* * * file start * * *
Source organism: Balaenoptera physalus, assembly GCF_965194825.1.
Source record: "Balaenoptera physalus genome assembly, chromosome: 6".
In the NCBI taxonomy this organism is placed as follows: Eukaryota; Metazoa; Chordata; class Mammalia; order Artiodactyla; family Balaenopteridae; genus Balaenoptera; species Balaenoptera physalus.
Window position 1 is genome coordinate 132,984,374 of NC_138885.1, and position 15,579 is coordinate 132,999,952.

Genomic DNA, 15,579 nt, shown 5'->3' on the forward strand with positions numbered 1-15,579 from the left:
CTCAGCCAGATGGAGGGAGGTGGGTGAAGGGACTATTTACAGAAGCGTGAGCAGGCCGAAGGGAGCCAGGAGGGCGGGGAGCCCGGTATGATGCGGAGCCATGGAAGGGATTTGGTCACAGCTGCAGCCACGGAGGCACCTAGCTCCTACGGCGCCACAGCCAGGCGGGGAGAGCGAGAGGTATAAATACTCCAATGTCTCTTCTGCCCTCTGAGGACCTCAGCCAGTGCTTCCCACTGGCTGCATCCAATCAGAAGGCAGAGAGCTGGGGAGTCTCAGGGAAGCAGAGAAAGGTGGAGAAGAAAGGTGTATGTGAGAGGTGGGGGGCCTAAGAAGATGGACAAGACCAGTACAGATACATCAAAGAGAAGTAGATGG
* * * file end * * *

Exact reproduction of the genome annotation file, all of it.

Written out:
Source organism: Balaenoptera physalus, assembly GCF_965194825.1.
Source record: "Balaenoptera physalus genome assembly, chromosome: 6".
In the NCBI taxonomy this organism is placed as follows: Eukaryota; Metazoa; Chordata; class Mammalia; order Artiodactyla; family Balaenopteridae; genus Balaenoptera; species Balaenoptera physalus.
Window position 1 is genome coordinate 132,984,374 of NC_138885.1, and position 15,579 is coordinate 132,999,952.

Genomic DNA, 15,579 nt, shown 5'->3' on the forward strand with positions numbered 1-15,579 from the left:
CTCAGCCAGATGGAGGGAGGTGGGTGAAGGGACTATTTACAGAAGCGTGAGCAGGCCGAAGGGAGCCAGGAGGGCGGGGAGCCCGGTATGATGCGGAGCCATGGAAGGGATTTGGTCACAGCTGCAGCCACGGAGGCACCTAGCTCCTACGGCGCCACAGCCAGGCGGGGAGAGCGAGAGGTATAAATACTCCAATGTCTCTTCTGCCCTCTGAGGACCTCAGCCAGTGCTTCCCACTGGCTGCATCCAATCAGAAGGCAGAGAGCTGGGGAGTCTCAGGGAAGCAGAGAAAGGTGGAGAAGAAAGGTGTATGTGAGAGGTGGGGGGCCTAAGAAGATGGACAAGACCAGTACAGATACATCAAAGAGAAGTAGATGG